They’re On The Ice in Alton Bay!

The ice runway at Alton Bay, New Hampshire.

Alton Bay, New Hampshire is a finger of water off of the southeastern end of Lake Winnipesaukee, in the center of the state. It boasts of a summer seaplane base, which becomes the FAA’s only certified ice runway in the “Lower 48” during wintertime. The New Hampshire Department of Transportation carefully grooms and operates the airport, which becomes available to the public once a foot of ice forms in the bay. “Ice in” never occurred in 2020, but in 2021, the ice formed sufficiently for the runway to open for President’s Day weekend. I spent a few hours on the ice that sunny Saturday, watching an impromptu aviation festival proceed.

Arrivals from the airplane parking area.

The runway began this year as a 2600 foot by 150 foot ice surface. It runs north to south… Runway 01 (landing to the north) is the only landing and takeoff runway due to topography. A parking area is at the south end of the runway, large enough for two dozen or so planes at a time. There is plenty of ungroomed ice and snow to the east of the runway, and ski-only aircraft (there were around nine present while I was there) could taxi off of the ice and onto snow for better ground control.

Ground coordinator in action during the first weekend of the ice runway’s operation in 2021.

There is no parallel taxiway (yet), so a back taxi operation is needed. Three turnoffs are made for clearing the runway so more arrivals or departures are delayed as little as possible. With assistance from a ground coordinator, a group of aircraft would back-taxi to the parking area, then any departures would leave, then a stream of three to five arrivals got their chance to land. During the busy day, this choreography occurred almost hourly.

Rules are rules… especially in this Covid-restricted year of 2021.

The aircraft parking area is accessible on foot from the automobile parking lots nearby. No persons except air crew and passengers, along with up to four parking volunteers, are allowed in the parking area and runway. New Hampshire rules reinforce anti-COVID-19 social distancing measures this year too. A steady stream of walking spectators, snowmobilers and ice fisher-people are able to travel around the aircraft parking area though, and the landing restriction into the cove from the south gives one a rather unique perspective as aircraft are a few hundred feet from touchdown abeam of the parking area.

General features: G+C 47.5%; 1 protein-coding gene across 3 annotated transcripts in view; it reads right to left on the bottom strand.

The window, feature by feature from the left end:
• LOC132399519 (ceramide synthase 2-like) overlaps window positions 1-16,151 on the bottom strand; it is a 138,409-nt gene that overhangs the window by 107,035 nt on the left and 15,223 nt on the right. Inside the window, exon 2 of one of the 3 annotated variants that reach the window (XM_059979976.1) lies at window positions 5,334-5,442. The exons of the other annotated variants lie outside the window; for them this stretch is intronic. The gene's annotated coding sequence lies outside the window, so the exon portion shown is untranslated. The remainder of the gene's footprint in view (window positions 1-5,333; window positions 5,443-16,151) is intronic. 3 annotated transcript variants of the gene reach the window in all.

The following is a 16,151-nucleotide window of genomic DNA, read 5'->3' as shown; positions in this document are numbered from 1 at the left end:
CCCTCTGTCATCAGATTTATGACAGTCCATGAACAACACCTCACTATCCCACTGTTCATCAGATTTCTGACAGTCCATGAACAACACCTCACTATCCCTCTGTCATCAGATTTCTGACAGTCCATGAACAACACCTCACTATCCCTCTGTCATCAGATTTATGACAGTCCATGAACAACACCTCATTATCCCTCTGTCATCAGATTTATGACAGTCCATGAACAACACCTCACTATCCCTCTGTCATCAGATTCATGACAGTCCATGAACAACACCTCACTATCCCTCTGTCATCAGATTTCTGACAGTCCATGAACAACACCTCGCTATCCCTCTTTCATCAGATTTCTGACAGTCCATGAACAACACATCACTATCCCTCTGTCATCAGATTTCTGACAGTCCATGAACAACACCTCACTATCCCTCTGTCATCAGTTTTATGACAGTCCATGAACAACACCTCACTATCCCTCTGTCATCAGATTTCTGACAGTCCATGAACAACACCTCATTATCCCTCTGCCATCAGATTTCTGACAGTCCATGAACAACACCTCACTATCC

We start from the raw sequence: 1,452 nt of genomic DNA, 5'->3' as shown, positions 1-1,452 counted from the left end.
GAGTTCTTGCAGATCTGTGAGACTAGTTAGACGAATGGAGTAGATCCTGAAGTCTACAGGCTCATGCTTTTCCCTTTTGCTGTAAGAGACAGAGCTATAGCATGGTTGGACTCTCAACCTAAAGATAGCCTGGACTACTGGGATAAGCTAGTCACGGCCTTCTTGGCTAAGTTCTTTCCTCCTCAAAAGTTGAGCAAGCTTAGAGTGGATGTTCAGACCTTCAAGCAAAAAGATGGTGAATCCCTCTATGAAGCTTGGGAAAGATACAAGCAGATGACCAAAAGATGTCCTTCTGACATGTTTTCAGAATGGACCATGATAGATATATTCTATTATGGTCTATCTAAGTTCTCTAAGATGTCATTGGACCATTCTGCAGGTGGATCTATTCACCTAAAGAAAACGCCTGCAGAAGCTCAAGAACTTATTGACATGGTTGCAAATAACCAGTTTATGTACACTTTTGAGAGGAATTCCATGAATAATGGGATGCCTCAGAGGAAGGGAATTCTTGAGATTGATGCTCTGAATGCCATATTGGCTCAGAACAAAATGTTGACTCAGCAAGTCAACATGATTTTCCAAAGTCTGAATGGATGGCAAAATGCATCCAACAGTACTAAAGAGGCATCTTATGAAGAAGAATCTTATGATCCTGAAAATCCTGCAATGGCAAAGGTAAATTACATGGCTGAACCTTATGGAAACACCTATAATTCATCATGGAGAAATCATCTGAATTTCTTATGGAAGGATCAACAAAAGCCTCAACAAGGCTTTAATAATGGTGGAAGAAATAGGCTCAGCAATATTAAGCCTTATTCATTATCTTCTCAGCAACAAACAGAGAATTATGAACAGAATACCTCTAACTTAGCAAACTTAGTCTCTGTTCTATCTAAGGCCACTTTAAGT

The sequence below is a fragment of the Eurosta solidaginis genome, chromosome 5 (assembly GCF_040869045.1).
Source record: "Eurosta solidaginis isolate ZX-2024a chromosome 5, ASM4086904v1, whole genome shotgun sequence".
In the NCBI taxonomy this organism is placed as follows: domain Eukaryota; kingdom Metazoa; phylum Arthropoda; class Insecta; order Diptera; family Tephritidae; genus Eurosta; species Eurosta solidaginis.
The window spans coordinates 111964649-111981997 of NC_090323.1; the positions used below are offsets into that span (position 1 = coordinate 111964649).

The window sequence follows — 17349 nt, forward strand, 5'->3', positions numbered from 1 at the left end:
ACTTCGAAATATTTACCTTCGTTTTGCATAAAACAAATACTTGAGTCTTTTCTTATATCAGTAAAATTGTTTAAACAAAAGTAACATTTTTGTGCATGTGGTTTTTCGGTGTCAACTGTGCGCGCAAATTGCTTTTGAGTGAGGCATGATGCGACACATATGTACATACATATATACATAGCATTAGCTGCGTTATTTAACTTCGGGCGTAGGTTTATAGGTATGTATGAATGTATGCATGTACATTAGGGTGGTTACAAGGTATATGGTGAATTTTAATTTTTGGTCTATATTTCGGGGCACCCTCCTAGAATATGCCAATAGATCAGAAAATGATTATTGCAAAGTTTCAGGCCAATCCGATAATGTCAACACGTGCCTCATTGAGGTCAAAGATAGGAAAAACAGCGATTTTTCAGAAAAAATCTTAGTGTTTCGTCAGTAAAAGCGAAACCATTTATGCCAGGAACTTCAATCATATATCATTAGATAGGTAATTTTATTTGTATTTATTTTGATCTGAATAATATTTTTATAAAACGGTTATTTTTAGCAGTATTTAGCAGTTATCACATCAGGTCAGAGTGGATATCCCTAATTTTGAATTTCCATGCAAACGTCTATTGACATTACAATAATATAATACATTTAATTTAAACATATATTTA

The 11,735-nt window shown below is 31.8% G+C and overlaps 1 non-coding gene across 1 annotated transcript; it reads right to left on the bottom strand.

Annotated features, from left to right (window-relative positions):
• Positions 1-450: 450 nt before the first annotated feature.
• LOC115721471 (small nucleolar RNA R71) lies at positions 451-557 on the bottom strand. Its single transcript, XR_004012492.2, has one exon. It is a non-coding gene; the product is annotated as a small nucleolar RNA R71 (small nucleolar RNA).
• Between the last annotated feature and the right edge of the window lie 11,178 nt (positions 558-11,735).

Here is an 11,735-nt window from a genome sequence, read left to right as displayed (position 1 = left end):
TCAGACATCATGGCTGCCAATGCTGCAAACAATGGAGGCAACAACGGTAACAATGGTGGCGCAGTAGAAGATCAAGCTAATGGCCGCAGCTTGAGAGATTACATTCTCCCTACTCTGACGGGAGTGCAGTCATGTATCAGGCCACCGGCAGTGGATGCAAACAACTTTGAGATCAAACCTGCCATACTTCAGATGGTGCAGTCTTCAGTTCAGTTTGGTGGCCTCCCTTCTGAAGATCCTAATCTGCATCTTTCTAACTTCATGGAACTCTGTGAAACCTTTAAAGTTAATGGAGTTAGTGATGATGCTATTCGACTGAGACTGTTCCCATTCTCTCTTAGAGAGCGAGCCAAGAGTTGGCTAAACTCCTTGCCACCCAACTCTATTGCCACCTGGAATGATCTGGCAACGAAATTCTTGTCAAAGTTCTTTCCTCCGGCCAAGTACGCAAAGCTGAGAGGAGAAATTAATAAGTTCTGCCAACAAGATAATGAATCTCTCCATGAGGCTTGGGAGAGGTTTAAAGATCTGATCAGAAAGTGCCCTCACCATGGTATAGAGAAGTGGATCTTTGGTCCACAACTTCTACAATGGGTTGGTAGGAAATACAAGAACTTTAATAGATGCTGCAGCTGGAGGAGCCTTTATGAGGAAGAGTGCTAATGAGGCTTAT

Bellanca Viking arrives at Alton Bay.

Interesting aircraft that flew into the airport on Saturday included a Varga Kachina, A Eurocopter EC-120B Colibri, and a Bellanca Viking, to name just a few. The largest aircraft on hand was a Beech A36 Bonanza, the smallest I saw was a Flight Design CTLSi Light Sport Aircraft, which flew in from Chester CT.  In two hours, I saw some forty or so arrivals and departures.

A Maule about to touch down on the ice runway.

The opportunity to land on ice seems to be on many pilot’s “bucket lists”, and I overheard three different pilots mention they flew up from Connecticut just to experience something new. The ice landing isn’t for everyone though, as a discussion ensued about airframe insurance companies which prohibit flight operations from anything but a paved runway.

Brightly painted Skywagon in Alton Bay.

What a great way to showcase aviation in front of a diverse group of spectators. There was lots of interaction between air crew and vacationers (this is President’s Day weekend too.) Many socially-distanced discussions began with “What made you get into flying?” Or, “Where are you from and how long did it take you to fly from there to here?” And finally, the food question… “Have you ever flown into Sanford, Maine airport (or elsewhere) and ate at the diner there? (It seems that watching or flying airplanes and food have something in common).

Spectators are clear of the operating areas, but still have a great view of the flying!

Well, the Alton Bay ice airport allowed a good-sized group of people to be outdoors and be social… something pretty rare during this pandemic-affected winter in New Hampshire. Plus, watching planes come and go is a fun pastime that many people took advantage of during a nice, sunny day. The ice runway will remain open while the weather and ice surface cooperates; although it will close by mid-March at the latest (the State mandates that the ice runway closes then in any event).  Postcript: the runway closed before the last weekend in February due to ice melting, but enjoyed almost three full weeks of operation in 2021!

A ski-equipped Super Cub arriving in the Bay.

Here are a few images of the opening Saturday at this year’s ice runway, enjoy!

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Ken Kula

Assignment and Content Editor, writer and photographer A New Englander all of my life, I've lived in New Hampshire since 1981. My passion for all things aviation began at a very early age, and I coupled this with my interest of photography during college in the late 1970s. I spent 32 years in the air traffic control industry, and concurrently, enjoyed my aviation photography and writing adventures, which continue today. I've been quite fortunate to have been mentored by some generous and gifted individuals. I enjoy contributing to this great site, and working with some very knowledgeable and equally passionate aviation followers.

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